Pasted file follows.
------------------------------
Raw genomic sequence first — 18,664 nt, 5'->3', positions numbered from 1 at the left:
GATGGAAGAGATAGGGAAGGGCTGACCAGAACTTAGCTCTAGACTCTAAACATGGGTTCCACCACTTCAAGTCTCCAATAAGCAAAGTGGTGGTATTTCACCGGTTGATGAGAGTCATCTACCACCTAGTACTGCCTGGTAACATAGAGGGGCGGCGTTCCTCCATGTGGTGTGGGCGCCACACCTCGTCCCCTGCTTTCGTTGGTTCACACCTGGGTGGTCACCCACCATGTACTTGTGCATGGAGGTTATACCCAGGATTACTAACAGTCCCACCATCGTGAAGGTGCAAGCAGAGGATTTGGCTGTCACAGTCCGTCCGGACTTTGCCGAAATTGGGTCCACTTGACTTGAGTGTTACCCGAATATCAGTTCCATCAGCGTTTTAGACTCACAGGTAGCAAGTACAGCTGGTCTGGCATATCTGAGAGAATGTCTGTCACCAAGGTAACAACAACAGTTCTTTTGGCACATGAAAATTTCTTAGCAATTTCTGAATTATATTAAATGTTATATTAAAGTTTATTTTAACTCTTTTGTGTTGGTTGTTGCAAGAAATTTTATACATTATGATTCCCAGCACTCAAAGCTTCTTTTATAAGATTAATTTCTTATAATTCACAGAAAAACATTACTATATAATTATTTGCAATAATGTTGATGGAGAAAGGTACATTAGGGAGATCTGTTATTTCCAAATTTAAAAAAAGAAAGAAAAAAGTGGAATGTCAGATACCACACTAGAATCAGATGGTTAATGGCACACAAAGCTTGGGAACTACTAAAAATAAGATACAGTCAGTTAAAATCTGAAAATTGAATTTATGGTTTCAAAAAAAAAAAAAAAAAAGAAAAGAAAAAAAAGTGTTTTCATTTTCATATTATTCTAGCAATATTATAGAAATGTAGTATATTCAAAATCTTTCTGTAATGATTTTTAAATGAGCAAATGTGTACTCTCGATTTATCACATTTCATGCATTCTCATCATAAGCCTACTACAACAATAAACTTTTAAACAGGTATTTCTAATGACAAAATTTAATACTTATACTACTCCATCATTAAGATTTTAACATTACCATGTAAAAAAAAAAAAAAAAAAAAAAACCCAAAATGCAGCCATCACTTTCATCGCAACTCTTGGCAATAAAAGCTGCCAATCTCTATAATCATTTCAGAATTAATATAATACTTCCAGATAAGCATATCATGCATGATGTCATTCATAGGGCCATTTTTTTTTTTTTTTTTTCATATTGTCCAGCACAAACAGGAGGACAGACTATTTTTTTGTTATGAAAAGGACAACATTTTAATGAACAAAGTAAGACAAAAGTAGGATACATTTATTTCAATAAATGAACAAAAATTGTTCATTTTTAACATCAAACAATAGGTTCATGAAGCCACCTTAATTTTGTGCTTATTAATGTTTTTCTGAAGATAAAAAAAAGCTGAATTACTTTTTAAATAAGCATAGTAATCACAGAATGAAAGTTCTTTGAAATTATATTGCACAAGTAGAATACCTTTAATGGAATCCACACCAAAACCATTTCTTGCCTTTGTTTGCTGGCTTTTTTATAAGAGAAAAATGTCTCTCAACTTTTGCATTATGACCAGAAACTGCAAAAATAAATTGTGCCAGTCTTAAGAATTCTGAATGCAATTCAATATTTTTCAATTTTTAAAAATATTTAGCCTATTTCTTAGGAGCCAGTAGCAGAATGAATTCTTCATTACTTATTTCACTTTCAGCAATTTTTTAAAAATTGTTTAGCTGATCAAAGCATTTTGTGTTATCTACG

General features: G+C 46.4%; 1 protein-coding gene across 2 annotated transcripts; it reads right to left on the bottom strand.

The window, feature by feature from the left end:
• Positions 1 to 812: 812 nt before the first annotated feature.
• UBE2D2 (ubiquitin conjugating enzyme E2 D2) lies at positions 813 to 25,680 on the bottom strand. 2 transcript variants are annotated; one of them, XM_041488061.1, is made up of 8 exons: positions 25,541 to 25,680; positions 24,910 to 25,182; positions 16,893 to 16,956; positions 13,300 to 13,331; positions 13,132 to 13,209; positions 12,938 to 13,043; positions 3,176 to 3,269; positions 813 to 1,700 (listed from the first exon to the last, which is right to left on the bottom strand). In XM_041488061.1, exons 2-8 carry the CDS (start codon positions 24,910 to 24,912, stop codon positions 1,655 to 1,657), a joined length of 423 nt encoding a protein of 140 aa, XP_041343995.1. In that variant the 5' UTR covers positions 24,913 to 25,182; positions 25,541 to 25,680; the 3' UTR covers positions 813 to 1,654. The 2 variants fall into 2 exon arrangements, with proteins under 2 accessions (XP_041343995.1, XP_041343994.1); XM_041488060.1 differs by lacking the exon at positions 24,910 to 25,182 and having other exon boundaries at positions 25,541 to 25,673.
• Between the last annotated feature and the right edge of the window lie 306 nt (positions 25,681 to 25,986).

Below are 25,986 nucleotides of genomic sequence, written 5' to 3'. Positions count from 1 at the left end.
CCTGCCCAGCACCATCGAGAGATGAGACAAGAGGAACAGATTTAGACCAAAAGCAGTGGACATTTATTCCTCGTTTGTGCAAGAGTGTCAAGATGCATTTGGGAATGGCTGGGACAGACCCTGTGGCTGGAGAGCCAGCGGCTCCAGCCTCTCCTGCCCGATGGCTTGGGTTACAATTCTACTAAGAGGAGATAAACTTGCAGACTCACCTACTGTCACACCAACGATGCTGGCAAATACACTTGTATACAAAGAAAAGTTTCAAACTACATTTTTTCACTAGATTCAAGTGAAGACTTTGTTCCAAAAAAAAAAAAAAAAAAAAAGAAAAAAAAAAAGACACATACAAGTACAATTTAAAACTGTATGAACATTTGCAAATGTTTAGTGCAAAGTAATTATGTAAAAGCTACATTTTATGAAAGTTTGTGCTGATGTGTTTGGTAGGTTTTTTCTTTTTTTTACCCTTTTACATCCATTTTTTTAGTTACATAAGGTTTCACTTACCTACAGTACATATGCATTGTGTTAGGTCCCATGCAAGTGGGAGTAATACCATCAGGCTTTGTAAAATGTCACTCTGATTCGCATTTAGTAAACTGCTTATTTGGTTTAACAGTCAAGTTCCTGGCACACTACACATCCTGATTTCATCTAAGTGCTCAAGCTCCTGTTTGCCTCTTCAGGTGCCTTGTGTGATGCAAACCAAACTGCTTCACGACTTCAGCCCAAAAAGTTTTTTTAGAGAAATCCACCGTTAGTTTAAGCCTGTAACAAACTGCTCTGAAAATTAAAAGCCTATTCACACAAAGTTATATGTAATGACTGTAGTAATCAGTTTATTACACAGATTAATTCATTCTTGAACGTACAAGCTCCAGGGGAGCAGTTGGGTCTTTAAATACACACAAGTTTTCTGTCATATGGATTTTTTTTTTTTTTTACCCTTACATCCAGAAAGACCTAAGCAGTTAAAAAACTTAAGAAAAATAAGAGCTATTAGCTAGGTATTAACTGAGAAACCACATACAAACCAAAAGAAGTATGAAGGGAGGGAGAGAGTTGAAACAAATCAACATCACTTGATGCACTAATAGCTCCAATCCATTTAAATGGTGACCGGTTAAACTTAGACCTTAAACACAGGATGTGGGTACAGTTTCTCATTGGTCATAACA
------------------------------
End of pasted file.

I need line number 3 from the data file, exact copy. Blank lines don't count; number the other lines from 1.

General features: G+C 46.4%; 1 protein-coding gene across 2 annotated transcripts; it reads right to left on the bottom strand.